Warren Buffett sticks to business, avoids politics in letter

Billionaire investor Warren Buffett reiterated his rosy lengthy-term outlook for the U.S. economy and his distaste for higher Wall Street fees in his annual letter to Berkshire Hathaway shareholders that always draws a big audience. The letter released Saturday...

Warren Buffett sticks to business, avoids politics in letter

Billionaire investor Warren Buffett reiterated his rosy lengthy-term outlook for the U.S. economy and his distaste for higher Wall Street fees in his annual letter to Berkshire Hathaway shareholders that always draws a big audience.

The letter released Saturday also describes the functionality of the additional than 90 businesses that Berkshire owns. But aside from that, Buffett largely emphasized points he's produced in the past.

Buffett will most likely address other subjects through a 3-hour tv appearance Monday on CNBC, but he nevertheless might leave some people today wanting much more.

Right here are some highlights of what Berkshire's 86-year-old chairman and CEO did say, and some of the best things investors wish he had addressed:

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ROSY OUTLOOK

Even though reiterating his long-term outlook for a prosperous America, Buffett mainly steered clear of politics this year.

"I will repeat what I've both said in the previous and expect to say in future years: Babies born in America today are the luckiest crop in history," wrote Buffett, who has stated he thinks the economy will be OK beneath President Donald Trump. Buffett is a longtime Democrat who supported Hillary Clinton in last year's campaign.

With out mentioning Trump's immigration policies, Buffett did note that "a tide of talented and ambitious immigrants" played a considerable part in the country's prosperity.

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Charge FORTUNES

Buffett employed the letter to again clarify the benefits of low-expense index funds. He mentioned he estimates that wealthy investors who use higher-priced advisers have wasted a lot more than $100 billion more than the past decade.

"The bottom line: When trillions of dollars are managed by Wall Streeters charging high fees, it will generally be the managers who reap outsized income, not the clients," Buffett wrote. "Both big and compact investors must stick with low-price index funds."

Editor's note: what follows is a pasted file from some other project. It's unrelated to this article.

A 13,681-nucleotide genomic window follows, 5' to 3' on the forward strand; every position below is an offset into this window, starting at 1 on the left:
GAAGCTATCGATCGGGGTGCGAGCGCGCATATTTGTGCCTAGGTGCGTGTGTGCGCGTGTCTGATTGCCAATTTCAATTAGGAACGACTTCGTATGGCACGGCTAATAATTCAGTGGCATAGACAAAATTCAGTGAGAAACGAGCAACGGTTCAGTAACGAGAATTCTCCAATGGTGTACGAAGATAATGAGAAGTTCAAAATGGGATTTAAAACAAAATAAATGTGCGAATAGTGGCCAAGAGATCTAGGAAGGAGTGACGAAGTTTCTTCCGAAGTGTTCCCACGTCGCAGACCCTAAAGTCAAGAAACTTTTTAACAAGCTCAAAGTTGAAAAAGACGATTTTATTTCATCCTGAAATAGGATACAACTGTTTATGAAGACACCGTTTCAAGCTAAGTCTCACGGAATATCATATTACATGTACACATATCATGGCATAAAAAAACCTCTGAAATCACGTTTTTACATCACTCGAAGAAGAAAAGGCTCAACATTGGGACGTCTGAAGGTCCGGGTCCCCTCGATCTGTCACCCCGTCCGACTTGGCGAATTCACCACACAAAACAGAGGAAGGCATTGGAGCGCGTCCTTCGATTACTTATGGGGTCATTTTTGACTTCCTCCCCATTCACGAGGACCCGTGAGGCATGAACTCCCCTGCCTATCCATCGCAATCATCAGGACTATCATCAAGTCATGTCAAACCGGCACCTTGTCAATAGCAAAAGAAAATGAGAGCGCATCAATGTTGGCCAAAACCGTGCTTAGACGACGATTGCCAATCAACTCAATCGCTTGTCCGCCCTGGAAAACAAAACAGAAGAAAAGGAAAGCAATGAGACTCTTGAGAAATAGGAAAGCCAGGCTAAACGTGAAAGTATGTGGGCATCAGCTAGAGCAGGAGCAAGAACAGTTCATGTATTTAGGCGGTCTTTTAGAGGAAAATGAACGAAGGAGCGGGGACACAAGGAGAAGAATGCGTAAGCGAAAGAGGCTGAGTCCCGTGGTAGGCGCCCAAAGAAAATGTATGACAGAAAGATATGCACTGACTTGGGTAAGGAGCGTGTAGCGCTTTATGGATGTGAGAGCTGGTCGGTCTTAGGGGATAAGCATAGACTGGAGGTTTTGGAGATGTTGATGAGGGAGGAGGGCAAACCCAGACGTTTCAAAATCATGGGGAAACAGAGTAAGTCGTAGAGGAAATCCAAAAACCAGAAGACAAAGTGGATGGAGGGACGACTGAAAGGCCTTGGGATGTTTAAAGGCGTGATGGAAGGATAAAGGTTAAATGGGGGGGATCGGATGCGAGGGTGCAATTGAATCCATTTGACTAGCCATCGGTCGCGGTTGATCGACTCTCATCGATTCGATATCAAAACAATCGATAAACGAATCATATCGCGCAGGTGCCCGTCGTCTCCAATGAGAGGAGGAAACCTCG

And it can be incredibly challenging for investors to ascertain no matter if a cash manager has the uncommon capability to outperform the stock market place. So Buffett mentioned most investors are superior off not trying.

"The trouble basically is that the fantastic majority of managers who try to more than-carry out will fail. The probability is also quite high that the particular person soliciting your funds will not be the exception who does effectively," Buffett wrote.

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INVESTING INSIGHT:

Investment manager Cole Smead said he felt that Buffett spent also significantly of the letter extolling Berkshire's virtues as an alternative of talking about how he'll method investing the company's $86 billion money or what went wrong with the failed $143 billion bid for Unilever that Berkshire took part in with 3G Capital.

Smead mentioned Buffett and his investing partner, 93-year-old Charlie Munger, appear concerned about their legacies and how Berkshire is perceived.

"This letter was extra about Warren and Charlie's epitaph even a lot more so than prior letters," stated Smead, who is with Seattle-primarily based Smead Capital Management.

Smead said he wishes Buffett had devoted extra of the letter to discussing the present investment atmosphere. Even although Buffett won't go over what he may well purchase, Smead mentioned he could have talked a lot more about what he does not like in the market place these days.

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AVOIDING AIRLINES:

Buffett raised eyebrows final fall when he invested a lot more than $9 billion in airline stocks right after years of urging investors to keep away from the airline sector.

Berkshire is now a single of the biggest shareholders in American Airlines, Delta Air Lines, United Continental and Southwest, but he has supplied little explanation for his transform of heart other than to say airlines are superior firms soon after all the consolidation in the business.

But back in 2008, Buffett utilized his letter to label airlines as the worst type of business enterprise because they grow swiftly and demand significant investments to grow but earn tiny.

"Think airlines. Right here a sturdy competitive benefit has confirmed elusive ever given that the days of the Wright Brothers," Buffett wrote. "Certainly, if a farsighted capitalist had been present at Kitty Hawk, he would have carried out his successors a large favor by shooting Orville down."

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Adhere to Josh Funk on Twitter at https://twitter.com/funkwrite

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Study Buffett's letter at: www.berkshirehathaway.com

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